PINEHURST, N.C. – Bubba Watson said he has a plan of attack for what will be the second-longest golf course in US Open history: Lay back off the tee.
Watson, one of the game’s longest hitters, said there’s too much risk in blasting driver on every hole at Pinehurst No. 2, because the generous fairways get pinched right about the spot his drives would be landing, and he wants to make sure he’s in the fairway.
“It’s a second-shot golf course, the greens are so difficult,” Watson said. “I’m going to lay farther back than normal, because it’s still iffy hitting in that — I don’t know what they call it — rough, dirt, sand, I don’t know what they’re calling it.
“But it’s going to be iffy, you don’t know what kind of lies you’re going to get. I’m going to have a lot longer shots into the holes, 200-plus yards into par-4s. For me, it’s the second shots what’s going to matter the most.”
Watson won’t even be able to use his length advantage on the par-5 holes. There are only two, and Watson said he’ll likely hit iron off the tee at the 617-yard 10th hole.
In seven US Open starts, Watson has just one finish better than a tie for 18th, and that came in 2007, when he tied for fifth at Oakmont. He didn’t qualify for the 2005 US Open at Pinehurst. Thanks to his April victory at the Masters (his second in three years at Augusta National), he’s the only player in the field able to win back-to-back majors.
“Any time you have that chance it’s been a good year, because that means you’ve done well early,” Watson said. “Obviously, I like my chances, that’s why we’re here, to compete. And I’ve got the best chance of any to have two majors this year, since I’ve already got one.”
Day rarin’ to go
Because of a thumb injury, Jason Day has been limited to just two starts since winning the Match Play Championship: He tied for 20th at the Masters and tied for 37th at the Memorial. He was quick to provide a health update as he prepares for the US Open.
“I’m 100 percent healthy,’’ he said. “I just want to get that out there. There’s no issues with the thumb, there’s no issues with any other part of the body that’s been an issue in the past. Definitely looking forward to playing this week.”
Day has been on site since Friday, but has familiarized himself with No. 2 in small doses: After an initial 18-hole round on Friday, he played nine holes on Saturday, nine on Sunday, nine Monday, and nine more on Tuesday.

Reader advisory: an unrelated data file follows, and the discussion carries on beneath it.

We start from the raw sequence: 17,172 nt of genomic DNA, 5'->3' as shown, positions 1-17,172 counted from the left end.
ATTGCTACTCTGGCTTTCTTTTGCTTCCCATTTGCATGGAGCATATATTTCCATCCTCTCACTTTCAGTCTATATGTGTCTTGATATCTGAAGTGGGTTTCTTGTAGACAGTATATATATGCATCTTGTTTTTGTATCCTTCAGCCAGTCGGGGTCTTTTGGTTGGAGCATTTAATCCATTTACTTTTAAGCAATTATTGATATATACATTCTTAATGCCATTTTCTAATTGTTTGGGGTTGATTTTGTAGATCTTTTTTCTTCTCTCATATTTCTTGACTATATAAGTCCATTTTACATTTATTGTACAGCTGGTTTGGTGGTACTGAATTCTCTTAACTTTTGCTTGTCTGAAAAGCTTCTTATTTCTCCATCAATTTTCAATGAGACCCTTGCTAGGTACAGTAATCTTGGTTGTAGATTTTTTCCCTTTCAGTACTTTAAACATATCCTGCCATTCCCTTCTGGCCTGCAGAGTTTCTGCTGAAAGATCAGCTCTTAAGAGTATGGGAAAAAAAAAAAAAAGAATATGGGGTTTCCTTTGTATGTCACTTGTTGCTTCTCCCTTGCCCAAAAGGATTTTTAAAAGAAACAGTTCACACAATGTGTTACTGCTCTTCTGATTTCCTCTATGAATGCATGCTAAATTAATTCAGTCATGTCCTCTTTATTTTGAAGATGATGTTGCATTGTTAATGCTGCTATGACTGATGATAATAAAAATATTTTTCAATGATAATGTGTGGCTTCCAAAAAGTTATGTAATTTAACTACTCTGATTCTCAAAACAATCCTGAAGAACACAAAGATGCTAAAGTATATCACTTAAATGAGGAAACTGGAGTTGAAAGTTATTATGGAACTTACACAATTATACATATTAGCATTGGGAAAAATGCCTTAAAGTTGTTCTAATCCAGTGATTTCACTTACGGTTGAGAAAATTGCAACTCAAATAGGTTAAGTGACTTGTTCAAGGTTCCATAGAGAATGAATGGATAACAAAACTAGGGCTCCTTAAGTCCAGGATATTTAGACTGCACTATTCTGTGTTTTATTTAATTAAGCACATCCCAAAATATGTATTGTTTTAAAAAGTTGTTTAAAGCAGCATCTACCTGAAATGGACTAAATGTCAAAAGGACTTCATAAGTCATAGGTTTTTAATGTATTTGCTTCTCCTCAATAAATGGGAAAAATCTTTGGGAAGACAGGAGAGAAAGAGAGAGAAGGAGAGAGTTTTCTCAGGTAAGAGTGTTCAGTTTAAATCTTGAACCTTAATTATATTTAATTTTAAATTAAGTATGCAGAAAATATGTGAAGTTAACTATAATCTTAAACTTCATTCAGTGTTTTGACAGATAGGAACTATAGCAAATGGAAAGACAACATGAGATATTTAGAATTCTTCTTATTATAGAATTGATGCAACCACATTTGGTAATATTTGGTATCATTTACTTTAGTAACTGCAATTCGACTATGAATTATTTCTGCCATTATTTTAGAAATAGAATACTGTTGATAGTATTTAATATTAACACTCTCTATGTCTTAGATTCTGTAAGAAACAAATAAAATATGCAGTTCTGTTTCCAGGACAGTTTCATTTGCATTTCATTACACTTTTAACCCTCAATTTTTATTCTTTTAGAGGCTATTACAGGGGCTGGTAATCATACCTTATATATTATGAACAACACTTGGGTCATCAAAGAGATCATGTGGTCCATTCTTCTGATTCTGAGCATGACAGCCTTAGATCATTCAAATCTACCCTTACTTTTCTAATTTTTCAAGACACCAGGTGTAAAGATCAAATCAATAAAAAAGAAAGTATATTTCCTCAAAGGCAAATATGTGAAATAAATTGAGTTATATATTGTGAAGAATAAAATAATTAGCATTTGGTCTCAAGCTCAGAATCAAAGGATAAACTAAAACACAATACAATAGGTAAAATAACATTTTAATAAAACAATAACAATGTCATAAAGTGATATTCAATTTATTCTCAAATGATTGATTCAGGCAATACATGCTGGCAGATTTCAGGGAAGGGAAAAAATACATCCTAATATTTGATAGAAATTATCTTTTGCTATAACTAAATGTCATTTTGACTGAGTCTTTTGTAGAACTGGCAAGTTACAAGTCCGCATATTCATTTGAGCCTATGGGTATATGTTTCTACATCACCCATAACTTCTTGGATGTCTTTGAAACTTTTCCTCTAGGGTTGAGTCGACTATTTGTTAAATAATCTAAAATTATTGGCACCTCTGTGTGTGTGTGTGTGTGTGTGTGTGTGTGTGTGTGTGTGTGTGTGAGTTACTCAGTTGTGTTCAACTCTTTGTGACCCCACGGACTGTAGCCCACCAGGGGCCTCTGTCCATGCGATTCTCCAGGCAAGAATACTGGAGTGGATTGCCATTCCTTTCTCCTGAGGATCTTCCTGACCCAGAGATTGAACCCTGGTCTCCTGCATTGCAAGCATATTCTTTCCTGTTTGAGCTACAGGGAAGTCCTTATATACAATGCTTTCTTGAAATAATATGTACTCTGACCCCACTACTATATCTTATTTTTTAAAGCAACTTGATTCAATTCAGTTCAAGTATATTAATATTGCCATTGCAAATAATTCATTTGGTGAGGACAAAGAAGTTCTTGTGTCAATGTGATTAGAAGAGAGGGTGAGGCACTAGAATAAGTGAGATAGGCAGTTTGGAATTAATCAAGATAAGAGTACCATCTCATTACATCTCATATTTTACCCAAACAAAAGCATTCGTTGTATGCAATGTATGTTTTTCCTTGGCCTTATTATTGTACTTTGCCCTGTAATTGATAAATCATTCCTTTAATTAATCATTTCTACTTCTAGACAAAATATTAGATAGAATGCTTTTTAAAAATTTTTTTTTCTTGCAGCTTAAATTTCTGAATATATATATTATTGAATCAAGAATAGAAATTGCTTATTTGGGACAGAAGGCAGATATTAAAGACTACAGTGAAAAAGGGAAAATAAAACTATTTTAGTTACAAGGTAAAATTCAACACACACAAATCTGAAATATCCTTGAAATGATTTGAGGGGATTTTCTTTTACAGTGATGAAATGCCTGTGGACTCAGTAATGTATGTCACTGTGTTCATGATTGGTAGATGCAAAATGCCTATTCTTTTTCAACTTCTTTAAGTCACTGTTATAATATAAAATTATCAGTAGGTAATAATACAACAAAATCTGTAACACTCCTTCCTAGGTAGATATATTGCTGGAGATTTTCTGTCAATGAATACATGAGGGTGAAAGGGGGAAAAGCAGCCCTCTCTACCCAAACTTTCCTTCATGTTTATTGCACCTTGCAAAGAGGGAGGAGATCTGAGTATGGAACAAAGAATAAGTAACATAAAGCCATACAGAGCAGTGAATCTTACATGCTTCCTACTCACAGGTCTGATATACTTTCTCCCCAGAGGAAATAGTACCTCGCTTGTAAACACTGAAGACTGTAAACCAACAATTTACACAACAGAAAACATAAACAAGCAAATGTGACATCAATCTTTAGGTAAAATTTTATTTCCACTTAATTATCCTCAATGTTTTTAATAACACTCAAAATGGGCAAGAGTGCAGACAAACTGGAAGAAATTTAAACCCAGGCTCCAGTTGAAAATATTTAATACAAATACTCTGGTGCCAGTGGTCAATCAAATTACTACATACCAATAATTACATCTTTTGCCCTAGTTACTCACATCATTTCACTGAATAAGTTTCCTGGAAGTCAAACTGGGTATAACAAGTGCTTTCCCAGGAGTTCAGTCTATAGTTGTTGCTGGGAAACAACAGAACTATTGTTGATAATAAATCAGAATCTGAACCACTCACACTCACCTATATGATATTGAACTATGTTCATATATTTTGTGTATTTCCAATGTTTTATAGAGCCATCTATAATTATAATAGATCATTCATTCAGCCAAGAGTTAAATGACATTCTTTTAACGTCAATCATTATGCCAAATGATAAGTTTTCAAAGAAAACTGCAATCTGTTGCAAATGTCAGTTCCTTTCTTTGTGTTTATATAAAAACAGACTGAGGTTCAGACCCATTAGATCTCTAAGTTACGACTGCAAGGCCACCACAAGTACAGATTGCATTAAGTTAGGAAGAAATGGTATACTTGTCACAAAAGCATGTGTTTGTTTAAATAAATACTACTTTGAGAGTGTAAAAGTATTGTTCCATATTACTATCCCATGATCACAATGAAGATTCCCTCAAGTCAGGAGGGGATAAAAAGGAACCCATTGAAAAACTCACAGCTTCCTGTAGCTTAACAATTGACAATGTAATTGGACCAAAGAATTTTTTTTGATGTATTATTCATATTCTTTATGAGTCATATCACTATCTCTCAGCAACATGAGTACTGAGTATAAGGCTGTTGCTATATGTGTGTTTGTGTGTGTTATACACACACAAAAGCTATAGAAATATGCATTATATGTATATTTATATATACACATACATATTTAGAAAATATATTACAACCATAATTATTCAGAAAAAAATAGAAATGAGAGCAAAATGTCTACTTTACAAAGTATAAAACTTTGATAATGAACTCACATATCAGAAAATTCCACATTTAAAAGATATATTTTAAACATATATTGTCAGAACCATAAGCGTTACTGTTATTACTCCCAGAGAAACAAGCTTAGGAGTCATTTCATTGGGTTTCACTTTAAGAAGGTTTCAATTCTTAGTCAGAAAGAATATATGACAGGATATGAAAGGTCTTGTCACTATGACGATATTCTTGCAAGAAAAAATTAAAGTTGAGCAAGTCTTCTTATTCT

Day tied for second in last year’s US Open at Merion, finishing two shots behind Justin Rose. He also was solo second in 2011, when Rory McIlroy won by eight shots. Those are two of the six top-10 finishes Day has had in his 14 major championship starts.
“I’ve been close in a few majors now. So close that you can almost taste it,” Day said. “It’s disappointing and encouraging at the same time. It really is all how you look at things. I can stew on it and say, ‘You know, I have blown a major or two,’ or ‘I had a real opportunity to win and I just didn’t quite get there.’
“I look at it as experience. I feel like I’ll get there one day. I just have to keep giving myself the opportunities. I just feel like it’s bound to happen.”
Blast from the past
Remember David Gossett? Winner of the 1999 US Amateur at Pebble Beach, two-time All-American at the University of Texas, winner of a PGA Tour event in 2001? Gossett is 35 now, and has not made a cut in a PGA Tour event since 2009.
But he qualified for this week’s US Open at a sectional in Memphis, Tenn., and even that came with a story. Gossett was the first alternate from his local qualifier, and needed a withdrawal to even play in the 36-hole sectional. He got one, then shot 66-69 to qualify for his second US Open. The first came in 2000, courtesy of his win in the 1999 US Amateur.
That seems like a world away. Back then Gossett was a hotshot prospect with great golf expectations. Now he’s married with three kids, and hasn’t had PGA Tour status in 10 years.
“It’s been a roller coaster. I’ve played poorly,” Gossett said. “[But] I really feel good about what I’m doing.”
Field filled out
Three alternates received spots in the field on Monday, after only two players jumped into the top 60 of the world golf rankings, the final way to become exempt. The US Golf Association had set aside five spots for that scenario, but only Kevin Na (who moved from No. 70 to No. 40 after losing in a playoff at the Memorial on June 1) and Bernd Wiesberger (from No. 69 to No. 60, thanks to Sunday’s runner-up finish in the European Tour event) played their way into the top 60. The three beneficiaries, all of whom were first alternates from their sectional qualifiers, were Cameron Wilson, an amateur from Rowayton, Conn., who recently won the NCAA championship while a senior at Stanford; Craig Barlow, appearing in his sixth US Open; and amateur Brandon McIver, a junior-to-be at the University of Oregon.